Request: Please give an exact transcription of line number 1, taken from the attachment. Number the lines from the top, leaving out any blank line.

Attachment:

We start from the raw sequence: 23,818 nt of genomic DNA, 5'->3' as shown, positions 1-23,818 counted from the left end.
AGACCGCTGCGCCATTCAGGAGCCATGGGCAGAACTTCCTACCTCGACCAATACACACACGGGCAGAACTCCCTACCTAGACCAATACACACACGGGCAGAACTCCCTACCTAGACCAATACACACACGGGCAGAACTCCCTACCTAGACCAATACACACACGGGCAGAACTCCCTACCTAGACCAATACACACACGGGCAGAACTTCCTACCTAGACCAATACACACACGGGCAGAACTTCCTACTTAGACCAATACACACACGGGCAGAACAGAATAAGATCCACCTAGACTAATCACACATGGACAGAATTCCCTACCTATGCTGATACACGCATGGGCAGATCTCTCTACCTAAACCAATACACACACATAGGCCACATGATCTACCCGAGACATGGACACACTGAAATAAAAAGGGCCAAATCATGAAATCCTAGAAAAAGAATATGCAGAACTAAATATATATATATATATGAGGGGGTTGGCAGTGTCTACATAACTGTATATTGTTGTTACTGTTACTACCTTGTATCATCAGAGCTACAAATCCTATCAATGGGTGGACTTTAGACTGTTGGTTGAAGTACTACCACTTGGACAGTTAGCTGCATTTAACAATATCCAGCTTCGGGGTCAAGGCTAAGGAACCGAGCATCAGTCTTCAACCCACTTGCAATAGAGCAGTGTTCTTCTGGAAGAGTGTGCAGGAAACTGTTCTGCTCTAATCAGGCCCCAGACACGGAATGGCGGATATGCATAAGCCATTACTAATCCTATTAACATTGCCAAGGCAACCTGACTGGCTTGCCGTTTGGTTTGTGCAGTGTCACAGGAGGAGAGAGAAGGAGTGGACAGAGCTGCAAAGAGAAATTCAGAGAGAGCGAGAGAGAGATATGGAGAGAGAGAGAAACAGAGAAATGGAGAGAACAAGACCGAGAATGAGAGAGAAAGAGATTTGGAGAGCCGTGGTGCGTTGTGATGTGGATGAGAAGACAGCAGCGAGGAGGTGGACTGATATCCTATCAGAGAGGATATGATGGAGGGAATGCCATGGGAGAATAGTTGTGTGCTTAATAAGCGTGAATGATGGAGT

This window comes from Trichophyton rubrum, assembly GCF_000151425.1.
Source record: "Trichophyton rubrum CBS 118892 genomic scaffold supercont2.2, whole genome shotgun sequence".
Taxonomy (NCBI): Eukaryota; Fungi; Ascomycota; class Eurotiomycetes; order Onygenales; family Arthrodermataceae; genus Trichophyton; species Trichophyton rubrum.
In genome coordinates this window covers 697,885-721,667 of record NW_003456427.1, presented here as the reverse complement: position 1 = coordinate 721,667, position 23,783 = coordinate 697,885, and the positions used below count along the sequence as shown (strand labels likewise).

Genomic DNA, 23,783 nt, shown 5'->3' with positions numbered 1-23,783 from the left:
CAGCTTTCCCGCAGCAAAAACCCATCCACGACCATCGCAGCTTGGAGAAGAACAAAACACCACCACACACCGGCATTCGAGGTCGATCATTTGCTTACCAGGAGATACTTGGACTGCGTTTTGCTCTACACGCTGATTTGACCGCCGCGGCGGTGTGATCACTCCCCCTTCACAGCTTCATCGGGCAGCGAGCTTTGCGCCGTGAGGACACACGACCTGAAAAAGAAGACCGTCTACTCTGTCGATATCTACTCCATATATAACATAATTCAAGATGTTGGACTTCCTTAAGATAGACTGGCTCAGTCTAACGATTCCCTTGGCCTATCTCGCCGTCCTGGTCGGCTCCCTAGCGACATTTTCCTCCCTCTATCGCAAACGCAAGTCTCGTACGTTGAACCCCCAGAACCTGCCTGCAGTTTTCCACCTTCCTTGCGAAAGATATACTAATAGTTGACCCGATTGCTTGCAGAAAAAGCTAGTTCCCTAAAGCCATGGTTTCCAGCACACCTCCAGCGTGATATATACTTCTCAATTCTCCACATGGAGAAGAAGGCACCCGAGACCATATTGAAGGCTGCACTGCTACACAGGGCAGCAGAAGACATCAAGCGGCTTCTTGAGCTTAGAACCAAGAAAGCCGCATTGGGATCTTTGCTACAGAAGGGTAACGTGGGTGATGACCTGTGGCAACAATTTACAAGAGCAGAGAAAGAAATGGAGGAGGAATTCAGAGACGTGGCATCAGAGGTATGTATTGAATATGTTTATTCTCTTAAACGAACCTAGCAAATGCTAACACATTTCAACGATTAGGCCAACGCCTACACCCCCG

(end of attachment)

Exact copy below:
We start from the raw sequence: 23,818 nt of genomic DNA, 5'->3' as shown, positions 1-23,818 counted from the left end.